The recent fervor concerning Onondaga County’s ultimatum about moving the Syracuse M&T Jazz Fest from the Onondaga Community College campus to the Lakeview Amphitheater gave members of the community ringing ears. Jazz Fest impresario Frank Malfitano, on vacation at the time of the media squeal, came back early to clear the air when he set up a Sept. 21 press conference at Second Olivet Missionary Baptist Church on Syracuse’s West Side.
Malfitano invited County Executive Joanie Mahoney to the event, as she cordially reinforced the duo’s friendship and the county government’s full support of the annual music festival. Several times during her time at the lectern, Mahoney repeated variations on her declaration that “decisions about Jazz Fest logistics should be left to Frank.”
To prove his point about the free festival, Malfitano reinforced the origins of music and community. “We’re in a black church because this is where the music we present at Jazz Fest was born,” he said. “I don’t know how to repay that debt ever, but gospel came from the black church, and that led to rhythm and blues and blues and jazz.”
The peaceful setting, with pastor Rev. Cyrus L. Thornton giving his blessing, gave the opportunity for Mahoney and Malfitano to publicly kiss each other on the cheek and hug several times.
What it came down to was some profound miscommunication — acknowledged by Malfitano and Mahoney — and a misunderstanding on the public’s part. “It’s been overexaggerated,” said the county executive, who jokingly chided Malfitano because he does not own a cellphone. “The chatter on social media helped perpetuate negative and positive responses.
The festival was wedged into the County Parks Department section of the proposed Onondaga County budget. The 450-page budget will be finalized shortly and will be followed by a public hearing on Thursday, Oct. 6, and voted on five days later.
Malfitano said Onondaga County has always “stepped up to the plate.” Out of the county’s proposed $1.3 billion budget, his festival totals a drop in the bucket: $75,000. Aside from sponsors M&T Bank, Price Chopper, C&S Companies, National Grid and several other contributors, Jazz Fest does not recieve city, state or federal funding.
“I try to navigate the Good Ship Jazz Fest through political waters. We don’t always vet things with the community perhaps the way we should,” he admitted. “This time we’re going to do it right. We’re going to be very transparent.” He said the festival raises $400,000 per year and receives $200,000 in donations of goods and services.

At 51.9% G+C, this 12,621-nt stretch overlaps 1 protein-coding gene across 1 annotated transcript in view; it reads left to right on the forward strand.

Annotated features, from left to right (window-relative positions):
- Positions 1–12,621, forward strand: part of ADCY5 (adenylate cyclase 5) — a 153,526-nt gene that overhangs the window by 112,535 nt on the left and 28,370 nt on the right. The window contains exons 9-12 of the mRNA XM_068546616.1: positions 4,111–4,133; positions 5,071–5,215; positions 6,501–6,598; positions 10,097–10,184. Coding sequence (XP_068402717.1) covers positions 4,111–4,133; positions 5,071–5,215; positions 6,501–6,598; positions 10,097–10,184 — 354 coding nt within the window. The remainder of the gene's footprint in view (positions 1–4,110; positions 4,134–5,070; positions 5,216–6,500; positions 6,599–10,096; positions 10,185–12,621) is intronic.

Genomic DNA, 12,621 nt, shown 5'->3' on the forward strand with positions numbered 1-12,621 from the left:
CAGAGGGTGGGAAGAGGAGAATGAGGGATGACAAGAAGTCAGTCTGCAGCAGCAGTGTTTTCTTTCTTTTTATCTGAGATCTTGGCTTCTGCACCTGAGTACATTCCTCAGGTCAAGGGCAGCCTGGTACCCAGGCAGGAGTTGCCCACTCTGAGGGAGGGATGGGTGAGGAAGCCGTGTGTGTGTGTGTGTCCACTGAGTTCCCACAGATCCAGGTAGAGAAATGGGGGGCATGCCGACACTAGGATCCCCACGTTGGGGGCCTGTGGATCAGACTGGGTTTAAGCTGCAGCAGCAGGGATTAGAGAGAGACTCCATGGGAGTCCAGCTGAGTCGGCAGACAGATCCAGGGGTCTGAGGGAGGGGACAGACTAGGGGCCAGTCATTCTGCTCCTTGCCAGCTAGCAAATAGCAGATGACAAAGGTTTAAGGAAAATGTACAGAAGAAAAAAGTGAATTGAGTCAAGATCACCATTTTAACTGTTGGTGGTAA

As far as trying to find the monetary investments, the recent publicity has put the 2017 county budget ahead of the game, according to Mahoney. She even joked that if the public told the County Legislature that she was against allocating more money to the event, the members — even the staunchest conservative Republicans — would vote to give more.
Whether or not Jazz Fest moves from Onondaga Community College to the Lakeview Amphitheater beyond 2017 is up to Malfitano, said Mahoney, who often expressed her hope that such a move might eventually happen. She cited the amphitheater’s sound system as a plus. However, she acknowledged that Malfitano still had one more year remaining on the OCC contract with Jazz Fest.
Malfitano labeled Lakeview a “world-class venue” after seeing several summer concerts featuring Ringo Starr and Hall and Oates. “We would have to take a hard look at the Amp and think the venue through,“ he said. Yet Malfitano also spoke fondly about OCC’s attributes, such as the story of meeting his wife there, as well as Jazz Fest’s campus presence offering an opportunity to entice future students.
He’s also tired of switching venues: “The next time we move, if we move, it’s going to be a big move and it’s going to be the last move.” In the past five years the festival relocated twice.
The 70-year-old Malfitano noted the upcoming 35th festival will be a milestone that only about a half-dozen other jazz festivals across the country have accomplished. “I’ve been doing this half my life!” he exclaimed.
Syracuse’s nomadic Jazz Fest has graced several places throughout the county, including Jamesville Beach, Long Branch Park and Clinton Square. Malfitano admitted to some setbacks along the way, especially the 1983 stint at Song Mountain Ski Resort (“I stumbled. I fell. I failed,” Malfitano said about his past festivals. “But I got up!”), but he also boasted about having to move from downtown to the college because of the increasingly large crowds.
The press conference lured local musicians including Frank DeFonda, Paul Davie and Dave Hanlon, as well as small business owners such as Tom Greenwood, who runs a an East Syracuse winery. Greenwood praised Malfitano for his work and loyalty to local enterprises, bringing in and showcasing small businesses, especially those involved in the beverage and agriculture industries.
“Jazz Fest more than returns the investment to Onondaga County,” Mahoney stated. “Frank is one of the few people in this county you can point to for making big things happen. I defer to the expert, and we’ll do it where you want to do it. You have my full support.”